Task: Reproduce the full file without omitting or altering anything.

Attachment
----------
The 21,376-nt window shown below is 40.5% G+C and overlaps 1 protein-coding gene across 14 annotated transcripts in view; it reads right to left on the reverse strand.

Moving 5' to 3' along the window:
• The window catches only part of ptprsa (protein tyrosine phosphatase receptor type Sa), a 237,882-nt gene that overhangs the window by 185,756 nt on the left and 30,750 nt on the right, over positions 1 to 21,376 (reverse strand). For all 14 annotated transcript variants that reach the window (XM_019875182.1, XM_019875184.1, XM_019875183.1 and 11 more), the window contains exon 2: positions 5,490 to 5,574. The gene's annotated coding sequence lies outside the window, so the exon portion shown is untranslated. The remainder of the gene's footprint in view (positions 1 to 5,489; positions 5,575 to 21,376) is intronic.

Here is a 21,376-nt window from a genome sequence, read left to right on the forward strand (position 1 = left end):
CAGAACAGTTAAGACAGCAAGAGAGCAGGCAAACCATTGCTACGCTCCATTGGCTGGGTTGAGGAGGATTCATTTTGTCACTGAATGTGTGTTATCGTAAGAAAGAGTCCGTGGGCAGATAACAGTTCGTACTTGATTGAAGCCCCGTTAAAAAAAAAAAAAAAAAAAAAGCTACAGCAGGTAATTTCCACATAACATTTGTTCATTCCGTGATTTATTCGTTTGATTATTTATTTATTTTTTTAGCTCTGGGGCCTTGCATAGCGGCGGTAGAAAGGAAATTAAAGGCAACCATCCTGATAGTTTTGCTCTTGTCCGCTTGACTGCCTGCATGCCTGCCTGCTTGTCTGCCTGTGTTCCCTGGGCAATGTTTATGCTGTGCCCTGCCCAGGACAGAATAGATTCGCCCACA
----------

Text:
The 21,376-nt window shown below is 40.5% G+C and overlaps 1 protein-coding gene across 14 annotated transcripts in view; it reads right to left on the reverse strand.

Moving 5' to 3' along the window:
• The window catches only part of ptprsa (protein tyrosine phosphatase receptor type Sa), a 237,882-nt gene that overhangs the window by 185,756 nt on the left and 30,750 nt on the right, over positions 1 to 21,376 (reverse strand). For all 14 annotated transcript variants that reach the window (XM_019875182.1, XM_019875184.1, XM_019875183.1 and 11 more), the window contains exon 2: positions 5,490 to 5,574. The gene's annotated coding sequence lies outside the window, so the exon portion shown is untranslated. The remainder of the gene's footprint in view (positions 1 to 5,489; positions 5,575 to 21,376) is intronic.

Here is a 21,376-nt window from a genome sequence, read left to right on the forward strand (position 1 = left end):
CAGAACAGTTAAGACAGCAAGAGAGCAGGCAAACCATTGCTACGCTCCATTGGCTGGGTTGAGGAGGATTCATTTTGTCACTGAATGTGTGTTATCGTAAGAAAGAGTCCGTGGGCAGATAACAGTTCGTACTTGATTGAAGCCCCGTTAAAAAAAAAAAAAAAAAAAAAGCTACAGCAGGTAATTTCCACATAACATTTGTTCATTCCGTGATTTATTCGTTTGATTATTTATTTATTTTTTTAGCTCTGGGGCCTTGCATAGCGGCGGTAGAAAGGAAATTAAAGGCAACCATCCTGATAGTTTTGCTCTTGTCCGCTTGACTGCCTGCATGCCTGCCTGCTTGTCTGCCTGTGTTCCCTGGGCAATGTTTATGCTGTGCCCTGCCCAGGACAGAATAGATTCGCCCACA